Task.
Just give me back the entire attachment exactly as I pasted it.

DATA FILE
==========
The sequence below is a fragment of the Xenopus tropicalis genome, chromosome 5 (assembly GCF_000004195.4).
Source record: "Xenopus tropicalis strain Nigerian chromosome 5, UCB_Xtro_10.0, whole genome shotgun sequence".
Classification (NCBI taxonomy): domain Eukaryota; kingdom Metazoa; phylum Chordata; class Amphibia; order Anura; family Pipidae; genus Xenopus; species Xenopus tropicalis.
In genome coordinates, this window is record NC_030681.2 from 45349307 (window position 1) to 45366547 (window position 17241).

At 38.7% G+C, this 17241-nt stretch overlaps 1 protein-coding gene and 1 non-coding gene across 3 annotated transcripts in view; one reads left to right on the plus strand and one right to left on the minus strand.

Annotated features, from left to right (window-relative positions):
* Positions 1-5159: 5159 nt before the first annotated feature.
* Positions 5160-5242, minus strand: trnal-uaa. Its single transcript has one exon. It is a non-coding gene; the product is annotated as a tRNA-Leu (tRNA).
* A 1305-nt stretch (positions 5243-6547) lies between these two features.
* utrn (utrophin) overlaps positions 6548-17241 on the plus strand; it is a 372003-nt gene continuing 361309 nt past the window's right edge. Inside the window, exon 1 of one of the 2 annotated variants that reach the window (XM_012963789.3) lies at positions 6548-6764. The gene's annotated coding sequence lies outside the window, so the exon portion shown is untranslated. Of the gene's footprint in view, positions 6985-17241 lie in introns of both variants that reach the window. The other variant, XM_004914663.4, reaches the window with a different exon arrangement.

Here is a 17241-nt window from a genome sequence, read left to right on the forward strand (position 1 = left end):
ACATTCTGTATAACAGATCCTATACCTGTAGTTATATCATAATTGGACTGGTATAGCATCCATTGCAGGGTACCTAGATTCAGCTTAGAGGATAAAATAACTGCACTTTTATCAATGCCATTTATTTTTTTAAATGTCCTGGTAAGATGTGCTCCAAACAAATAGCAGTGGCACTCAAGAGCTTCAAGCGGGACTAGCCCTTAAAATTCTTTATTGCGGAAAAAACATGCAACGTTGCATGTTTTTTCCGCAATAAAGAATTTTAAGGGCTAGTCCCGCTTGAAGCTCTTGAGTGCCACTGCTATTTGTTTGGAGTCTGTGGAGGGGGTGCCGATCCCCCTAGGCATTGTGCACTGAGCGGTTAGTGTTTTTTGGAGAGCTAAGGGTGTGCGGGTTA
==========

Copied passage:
The sequence below is a fragment of the Xenopus tropicalis genome, chromosome 5 (assembly GCF_000004195.4).
Source record: "Xenopus tropicalis strain Nigerian chromosome 5, UCB_Xtro_10.0, whole genome shotgun sequence".
Classification (NCBI taxonomy): domain Eukaryota; kingdom Metazoa; phylum Chordata; class Amphibia; order Anura; family Pipidae; genus Xenopus; species Xenopus tropicalis.
In genome coordinates, this window is record NC_030681.2 from 45349307 (window position 1) to 45366547 (window position 17241).

At 38.7% G+C, this 17241-nt stretch overlaps 1 protein-coding gene and 1 non-coding gene across 3 annotated transcripts in view; one reads left to right on the plus strand and one right to left on the minus strand.

Annotated features, from left to right (window-relative positions):
* Positions 1-5159: 5159 nt before the first annotated feature.
* Positions 5160-5242, minus strand: trnal-uaa. Its single transcript has one exon. It is a non-coding gene; the product is annotated as a tRNA-Leu (tRNA).
* A 1305-nt stretch (positions 5243-6547) lies between these two features.
* utrn (utrophin) overlaps positions 6548-17241 on the plus strand; it is a 372003-nt gene continuing 361309 nt past the window's right edge. Inside the window, exon 1 of one of the 2 annotated variants that reach the window (XM_012963789.3) lies at positions 6548-6764. The gene's annotated coding sequence lies outside the window, so the exon portion shown is untranslated. Of the gene's footprint in view, positions 6985-17241 lie in introns of both variants that reach the window. The other variant, XM_004914663.4, reaches the window with a different exon arrangement.

Here is a 17241-nt window from a genome sequence, read left to right on the forward strand (position 1 = left end):
ACATTCTGTATAACAGATCCTATACCTGTAGTTATATCATAATTGGACTGGTATAGCATCCATTGCAGGGTACCTAGATTCAGCTTAGAGGATAAAATAACTGCACTTTTATCAATGCCATTTATTTTTTTAAATGTCCTGGTAAGATGTGCTCCAAACAAATAGCAGTGGCACTCAAGAGCTTCAAGCGGGACTAGCCCTTAAAATTCTTTATTGCGGAAAAAACATGCAACGTTGCATGTTTTTTCCGCAATAAAGAATTTTAAGGGCTAGTCCCGCTTGAAGCTCTTGAGTGCCACTGCTATTTGTTTGGAGTCTGTGGAGGGGGTGCCGATCCCCCTAGGCATTGTGCACTGAGCGGTTAGTGTTTTTTGGAGAGCTAAGGGTGTGCGGGTTA